ZLOKOVIC, BERISLAV V
UNIVERSITY OF SOUTHERN CALIFORNIA
Alzheimers Abeta, apolipoproteins and blood-brain barrier
Alzheimer's disease & other dementias
Lipoprotein Receptor, Apolipoproteins, Amyloid beta-Protein, Pericytes, Amyloid
DESCRIPTION (provided by applicant): In this competing renewal, we propose to continue collaborative studies between the Zlokovic and the Holtzman labs aimed at understanding cellular and molecular mechanisms underlying apolipoprotein E (apoE) effects on the cerebrovascular system, particularly on the blood-brain barrier (BBB), and how these effects contribute to development of neuronal dysfunction and neurodegeneration. Our focus is on apoE/low density lipoprotein receptor related protein-1 (LRP1) interactions in brain capillary endothelium and pericytes that form the BBB in vivo. We propose to study isoform-specific differences in apoE/LRP1 interactions and consequences between apoE4, which is a major genetic risk factor for Alzheimer’s disease (AD), and apoE3, which carries a significantly lower risk for AD. Within the neurovascular unit, apoE is produced mainly by astrocytes which allow direct binding, uptake, and signal transduction of astrocyte-derived apoE with cell surface LRP1 expressed in the neighboring pericytes and endothelial cells. LRP1 is a key apoE receptor and an important Alzheimer’s amyloid b-peptide (Ab) clearance receptor. Recent studies have suggested that apoE/LRP1 signal transduction in pericytes is important for cerebrovascular integrity. In AD and AD models, LRP1 expression in brain microvessels that form the BBB is significantly reduced. Whether reduced LRP1 expression at the BBB and the resulting diminished apoE-Ab and apoE interactions with LRP1 can initiate Ab, cerebrovascular and neurodegenerative disorders remains, however, unknown. To address these questions we will use new mouse lines with partial or complete LRP1 deletion from endothelium or pericytes generated from conditional Lrp1 mice (Lrp1lox/lox) and crossed with i) 5xFAD (PS/APP);TRE mice with targeted replacement of human apoE gene (TRE) to study Ab-dependent effects, or ii) TRE mice alone to study Ab- independent effects. We will use state-of the art methods to study Ab metabolism, optical imaging methods to study BBB and neurovascular functions ex vivo and in vivo, behavioral tests and methods to study neuronal function and structure. We will determine the effects of LRP1 partial and complete deletion from endothelium and pericytes on Ab pathology, vascular and neurodegenerative changes in aging 5xFAD;TRE3 mice (AIM 1) and 5xFAD;TRE4 mice (AIM 2), and on BBB integrity and neuronal function and structure independently of Ab in aging TRE3 mice (AIM 3) and TRE4 mice (AIM 4). The proposed studies will investigate for the first time the role of diminished LRP1 expression at the BBB, particularly in pericytes and endothelial cells, on apoE isoform- specific effects on disease onset and progression including effects on Ab metabolism and pathology, BBB integrity and neuronal dysfunction and degeneration. We expect that these new findings will establish LRP1 and its Ab-dependent and Ab-independent interactions with apoE in brain endothelium and pericytes as major new therapeutic targets for AD-associated Ab, cerebrovascular and neurodegenerative disorders.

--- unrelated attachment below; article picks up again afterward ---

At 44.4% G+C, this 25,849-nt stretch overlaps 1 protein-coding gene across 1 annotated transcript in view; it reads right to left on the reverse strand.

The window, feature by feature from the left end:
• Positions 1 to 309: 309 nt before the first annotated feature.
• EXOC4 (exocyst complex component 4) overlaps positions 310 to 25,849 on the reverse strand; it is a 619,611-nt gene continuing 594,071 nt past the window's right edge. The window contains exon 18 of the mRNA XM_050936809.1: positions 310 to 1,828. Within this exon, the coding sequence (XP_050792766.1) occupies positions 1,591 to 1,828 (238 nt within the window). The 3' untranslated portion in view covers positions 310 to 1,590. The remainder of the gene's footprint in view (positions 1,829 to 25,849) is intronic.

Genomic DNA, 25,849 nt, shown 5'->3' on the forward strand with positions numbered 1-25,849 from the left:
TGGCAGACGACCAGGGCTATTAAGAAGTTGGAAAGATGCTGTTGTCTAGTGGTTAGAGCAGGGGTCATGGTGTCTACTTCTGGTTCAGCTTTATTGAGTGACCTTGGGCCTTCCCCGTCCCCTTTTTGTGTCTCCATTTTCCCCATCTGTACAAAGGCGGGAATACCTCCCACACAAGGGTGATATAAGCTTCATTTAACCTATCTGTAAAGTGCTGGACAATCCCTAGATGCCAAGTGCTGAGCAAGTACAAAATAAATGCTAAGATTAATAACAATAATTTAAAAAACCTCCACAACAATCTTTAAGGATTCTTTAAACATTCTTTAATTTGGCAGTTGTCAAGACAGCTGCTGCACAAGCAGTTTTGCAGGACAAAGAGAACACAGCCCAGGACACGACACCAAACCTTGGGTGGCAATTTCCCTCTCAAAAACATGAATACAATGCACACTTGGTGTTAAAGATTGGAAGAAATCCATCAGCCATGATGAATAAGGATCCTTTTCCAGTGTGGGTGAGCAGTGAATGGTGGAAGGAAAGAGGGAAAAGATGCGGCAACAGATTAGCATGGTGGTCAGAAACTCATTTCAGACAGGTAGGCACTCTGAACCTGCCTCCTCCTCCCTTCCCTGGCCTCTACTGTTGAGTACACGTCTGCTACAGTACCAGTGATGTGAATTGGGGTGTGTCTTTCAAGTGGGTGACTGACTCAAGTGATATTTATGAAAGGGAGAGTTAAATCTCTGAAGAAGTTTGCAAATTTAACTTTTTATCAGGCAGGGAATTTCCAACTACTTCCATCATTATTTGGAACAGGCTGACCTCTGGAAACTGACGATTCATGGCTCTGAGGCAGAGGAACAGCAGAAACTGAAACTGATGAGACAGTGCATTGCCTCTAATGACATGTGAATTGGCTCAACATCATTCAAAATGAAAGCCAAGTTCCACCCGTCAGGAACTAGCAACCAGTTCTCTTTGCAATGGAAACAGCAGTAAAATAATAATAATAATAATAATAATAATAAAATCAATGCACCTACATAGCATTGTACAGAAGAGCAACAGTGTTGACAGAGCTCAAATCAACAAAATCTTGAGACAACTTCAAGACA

PUBLIC HEALTH RELEVANCE: The annual health care costs for neurodegenerative disorders range in excess of a hundred billion dollars. Sadly, we do not have cure yet for any of these diseases. Understanding cellular and molecular mechanisms underlying effects of apolipoprotein E (apoE) on the cerebrovascular system and how these effects may contribute to development of neuronal dysfunction and neurodegeneration will have profound implications for our understanding of Alzheimer’s disease pathogenesis and may ultimately guide the development of new therapeutic approaches for this devastating brain disorder.